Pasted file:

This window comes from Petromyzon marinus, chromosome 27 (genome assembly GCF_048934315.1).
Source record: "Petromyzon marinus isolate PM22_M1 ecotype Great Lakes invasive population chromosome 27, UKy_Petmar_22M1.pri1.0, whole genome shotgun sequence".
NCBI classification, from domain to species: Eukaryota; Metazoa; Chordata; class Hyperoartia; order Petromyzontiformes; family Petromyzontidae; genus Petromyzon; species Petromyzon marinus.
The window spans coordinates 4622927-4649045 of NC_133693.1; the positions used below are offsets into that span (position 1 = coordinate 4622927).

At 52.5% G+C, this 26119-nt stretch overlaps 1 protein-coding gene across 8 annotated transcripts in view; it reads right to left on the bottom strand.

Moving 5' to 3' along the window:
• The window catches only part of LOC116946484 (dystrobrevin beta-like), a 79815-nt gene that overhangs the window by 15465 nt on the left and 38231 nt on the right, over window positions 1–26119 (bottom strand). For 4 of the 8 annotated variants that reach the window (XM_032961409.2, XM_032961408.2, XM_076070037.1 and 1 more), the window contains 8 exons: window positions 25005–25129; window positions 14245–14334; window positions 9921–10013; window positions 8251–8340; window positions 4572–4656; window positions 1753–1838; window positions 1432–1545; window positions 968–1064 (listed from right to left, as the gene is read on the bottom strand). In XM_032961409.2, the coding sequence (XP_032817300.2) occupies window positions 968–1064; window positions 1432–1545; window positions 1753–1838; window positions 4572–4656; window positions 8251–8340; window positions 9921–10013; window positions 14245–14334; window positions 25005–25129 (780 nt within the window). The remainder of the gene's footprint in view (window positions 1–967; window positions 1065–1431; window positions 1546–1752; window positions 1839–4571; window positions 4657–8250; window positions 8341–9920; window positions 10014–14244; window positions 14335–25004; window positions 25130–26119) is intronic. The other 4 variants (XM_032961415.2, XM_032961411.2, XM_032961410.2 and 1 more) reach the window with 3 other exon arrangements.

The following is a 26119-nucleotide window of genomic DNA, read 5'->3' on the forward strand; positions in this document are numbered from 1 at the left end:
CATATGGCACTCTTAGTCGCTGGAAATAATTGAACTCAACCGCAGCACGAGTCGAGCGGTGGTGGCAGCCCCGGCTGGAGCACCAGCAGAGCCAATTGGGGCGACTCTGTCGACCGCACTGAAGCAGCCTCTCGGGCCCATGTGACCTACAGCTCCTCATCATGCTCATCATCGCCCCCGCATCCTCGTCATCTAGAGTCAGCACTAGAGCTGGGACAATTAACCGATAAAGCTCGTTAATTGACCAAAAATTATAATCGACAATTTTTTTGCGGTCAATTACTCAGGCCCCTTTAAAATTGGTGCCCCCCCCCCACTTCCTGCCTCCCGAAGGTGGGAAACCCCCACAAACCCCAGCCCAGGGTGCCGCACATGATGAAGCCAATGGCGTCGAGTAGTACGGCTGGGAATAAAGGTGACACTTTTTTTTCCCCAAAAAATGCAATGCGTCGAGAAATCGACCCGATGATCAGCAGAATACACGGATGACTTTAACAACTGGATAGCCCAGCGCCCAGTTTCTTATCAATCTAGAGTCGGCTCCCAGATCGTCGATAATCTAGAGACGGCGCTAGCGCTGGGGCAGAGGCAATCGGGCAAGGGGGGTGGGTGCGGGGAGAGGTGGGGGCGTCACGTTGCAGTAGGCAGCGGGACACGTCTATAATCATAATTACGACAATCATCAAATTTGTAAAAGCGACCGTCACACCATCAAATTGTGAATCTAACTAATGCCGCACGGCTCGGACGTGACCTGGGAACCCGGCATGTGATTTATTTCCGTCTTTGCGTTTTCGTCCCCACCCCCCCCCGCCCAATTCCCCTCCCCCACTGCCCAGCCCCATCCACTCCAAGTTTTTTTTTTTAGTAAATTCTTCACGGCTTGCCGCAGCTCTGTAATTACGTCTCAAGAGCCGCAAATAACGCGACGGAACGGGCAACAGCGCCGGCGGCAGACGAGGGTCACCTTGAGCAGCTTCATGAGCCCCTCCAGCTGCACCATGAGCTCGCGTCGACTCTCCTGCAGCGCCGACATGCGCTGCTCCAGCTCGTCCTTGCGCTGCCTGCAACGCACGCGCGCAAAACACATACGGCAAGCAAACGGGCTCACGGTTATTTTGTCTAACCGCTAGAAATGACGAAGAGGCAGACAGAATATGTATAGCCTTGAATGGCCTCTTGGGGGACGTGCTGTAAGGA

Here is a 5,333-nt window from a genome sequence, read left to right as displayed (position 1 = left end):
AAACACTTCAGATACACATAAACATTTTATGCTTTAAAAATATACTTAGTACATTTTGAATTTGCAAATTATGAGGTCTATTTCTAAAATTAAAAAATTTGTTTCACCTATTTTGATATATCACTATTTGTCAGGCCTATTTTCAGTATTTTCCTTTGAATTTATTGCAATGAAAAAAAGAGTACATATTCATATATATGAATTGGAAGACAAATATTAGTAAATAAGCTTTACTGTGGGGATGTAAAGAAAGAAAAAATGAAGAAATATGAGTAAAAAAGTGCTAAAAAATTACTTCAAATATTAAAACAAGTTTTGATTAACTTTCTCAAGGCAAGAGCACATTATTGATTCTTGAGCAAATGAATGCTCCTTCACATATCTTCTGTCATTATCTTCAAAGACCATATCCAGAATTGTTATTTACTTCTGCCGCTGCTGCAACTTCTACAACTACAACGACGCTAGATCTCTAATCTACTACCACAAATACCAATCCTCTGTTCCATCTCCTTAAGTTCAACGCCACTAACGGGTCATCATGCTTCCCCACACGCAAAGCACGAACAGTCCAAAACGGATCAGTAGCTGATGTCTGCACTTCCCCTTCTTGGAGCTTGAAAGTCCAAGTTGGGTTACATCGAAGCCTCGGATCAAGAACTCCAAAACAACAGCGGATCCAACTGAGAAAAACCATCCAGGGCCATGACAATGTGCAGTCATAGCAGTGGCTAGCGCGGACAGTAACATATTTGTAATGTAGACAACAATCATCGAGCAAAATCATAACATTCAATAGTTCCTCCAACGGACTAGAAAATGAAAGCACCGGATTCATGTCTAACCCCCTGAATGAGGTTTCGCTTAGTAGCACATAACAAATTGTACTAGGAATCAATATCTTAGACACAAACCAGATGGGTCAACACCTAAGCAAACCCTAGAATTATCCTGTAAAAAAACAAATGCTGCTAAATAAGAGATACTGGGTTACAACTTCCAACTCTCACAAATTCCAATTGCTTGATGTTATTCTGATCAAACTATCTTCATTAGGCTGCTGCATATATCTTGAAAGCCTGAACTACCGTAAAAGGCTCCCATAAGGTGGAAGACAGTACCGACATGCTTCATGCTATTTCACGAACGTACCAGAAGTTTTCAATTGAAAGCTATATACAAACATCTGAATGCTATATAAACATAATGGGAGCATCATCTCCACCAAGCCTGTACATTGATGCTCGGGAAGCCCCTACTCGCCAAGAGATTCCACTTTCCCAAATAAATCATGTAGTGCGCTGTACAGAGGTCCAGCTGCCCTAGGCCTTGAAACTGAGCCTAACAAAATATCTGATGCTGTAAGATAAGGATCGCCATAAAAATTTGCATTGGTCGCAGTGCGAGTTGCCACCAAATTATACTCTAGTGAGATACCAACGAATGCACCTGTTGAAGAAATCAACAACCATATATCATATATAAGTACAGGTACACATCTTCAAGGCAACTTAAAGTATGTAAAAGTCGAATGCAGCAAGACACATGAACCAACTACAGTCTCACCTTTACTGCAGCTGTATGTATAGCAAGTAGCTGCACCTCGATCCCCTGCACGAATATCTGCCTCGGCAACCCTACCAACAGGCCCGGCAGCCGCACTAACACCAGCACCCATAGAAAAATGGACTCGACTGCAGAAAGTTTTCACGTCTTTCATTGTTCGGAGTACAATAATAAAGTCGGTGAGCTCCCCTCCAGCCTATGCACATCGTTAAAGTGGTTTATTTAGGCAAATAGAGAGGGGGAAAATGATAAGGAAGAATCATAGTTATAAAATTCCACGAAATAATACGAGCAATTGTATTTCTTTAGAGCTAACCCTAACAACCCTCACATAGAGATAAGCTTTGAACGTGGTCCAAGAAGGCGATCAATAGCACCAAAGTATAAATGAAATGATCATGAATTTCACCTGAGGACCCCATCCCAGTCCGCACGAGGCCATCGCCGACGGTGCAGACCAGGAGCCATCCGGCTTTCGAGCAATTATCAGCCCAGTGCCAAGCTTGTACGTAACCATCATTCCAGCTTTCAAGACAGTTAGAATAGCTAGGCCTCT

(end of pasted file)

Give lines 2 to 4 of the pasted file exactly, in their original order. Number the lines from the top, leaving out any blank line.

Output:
Source record: "Petromyzon marinus isolate PM22_M1 ecotype Great Lakes invasive population chromosome 27, UKy_Petmar_22M1.pri1.0, whole genome shotgun sequence".
NCBI classification, from domain to species: Eukaryota; Metazoa; Chordata; class Hyperoartia; order Petromyzontiformes; family Petromyzontidae; genus Petromyzon; species Petromyzon marinus.
The window spans coordinates 4622927-4649045 of NC_133693.1; the positions used below are offsets into that span (position 1 = coordinate 4622927).